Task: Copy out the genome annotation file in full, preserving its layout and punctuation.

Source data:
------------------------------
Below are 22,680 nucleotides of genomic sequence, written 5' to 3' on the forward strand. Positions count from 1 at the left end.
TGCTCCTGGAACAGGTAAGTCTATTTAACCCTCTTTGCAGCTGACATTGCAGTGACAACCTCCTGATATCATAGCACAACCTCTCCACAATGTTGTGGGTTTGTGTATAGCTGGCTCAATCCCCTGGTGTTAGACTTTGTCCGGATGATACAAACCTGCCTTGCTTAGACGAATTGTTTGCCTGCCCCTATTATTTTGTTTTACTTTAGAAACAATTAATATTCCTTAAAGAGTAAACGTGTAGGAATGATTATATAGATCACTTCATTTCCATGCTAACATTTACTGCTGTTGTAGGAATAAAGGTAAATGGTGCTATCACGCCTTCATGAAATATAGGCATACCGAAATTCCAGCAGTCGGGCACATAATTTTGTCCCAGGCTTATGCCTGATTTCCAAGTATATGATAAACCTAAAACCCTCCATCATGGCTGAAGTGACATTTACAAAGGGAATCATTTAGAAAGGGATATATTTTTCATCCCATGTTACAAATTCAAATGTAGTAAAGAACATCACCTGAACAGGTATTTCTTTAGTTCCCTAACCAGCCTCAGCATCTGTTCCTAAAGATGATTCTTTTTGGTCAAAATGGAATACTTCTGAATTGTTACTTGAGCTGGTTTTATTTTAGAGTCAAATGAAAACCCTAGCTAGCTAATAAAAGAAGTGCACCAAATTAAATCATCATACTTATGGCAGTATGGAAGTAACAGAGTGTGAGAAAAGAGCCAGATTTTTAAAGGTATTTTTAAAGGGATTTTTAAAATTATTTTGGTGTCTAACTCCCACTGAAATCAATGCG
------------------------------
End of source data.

Below are 22,680 nucleotides of genomic sequence, written 5' to 3' on the forward strand. Positions count from 1 at the left end.
TGCTCCTGGAACAGGTAAGTCTATTTAACCCTCTTTGCAGCTGACATTGCAGTGACAACCTCCTGATATCATAGCACAACCTCTCCACAATGTTGTGGGTTTGTGTATAGCTGGCTCAATCCCCTGGTGTTAGACTTTGTCCGGATGATACAAACCTGCCTTGCTTAGACGAATTGTTTGCCTGCCCCTATTATTTTGTTTTACTTTAGAAACAATTAATATTCCTTAAAGAGTAAACGTGTAGGAATGATTATATAGATCACTTCATTTCCATGCTAACATTTACTGCTGTTGTAGGAATAAAGGTAAATGGTGCTATCACGCCTTCATGAAATATAGGCATACCGAAATTCCAGCAGTCGGGCACATAATTTTGTCCCAGGCTTATGCCTGATTTCCAAGTATATGATAAACCTAAAACCCTCCATCATGGCTGAAGTGACATTTACAAAGGGAATCATTTAGAAAGGGATATATTTTTCATCCCATGTTACAAATTCAAATGTAGTAAAGAACATCACCTGAACAGGTATTTCTTTAGTTCCCTAACCAGCCTCAGCATCTGTTCCTAAAGATGATTCTTTTTGGTCAAAATGGAATACTTCTGAATTGTTACTTGAGCTGGTTTTATTTTAGAGTCAAATGAAAACCCTAGCTAGCTAATAAAAGAAGTGCACCAAATTAAATCATCATACTTATGGCAGTATGGAAGTAACAGAGTGTGAGAAAAGAGCCAGATTTTTAAAGGTATTTTTAAAGGGATTTTTAAAATTATTTTGGTGTCTAACTCCCACTGAAATCAATGCG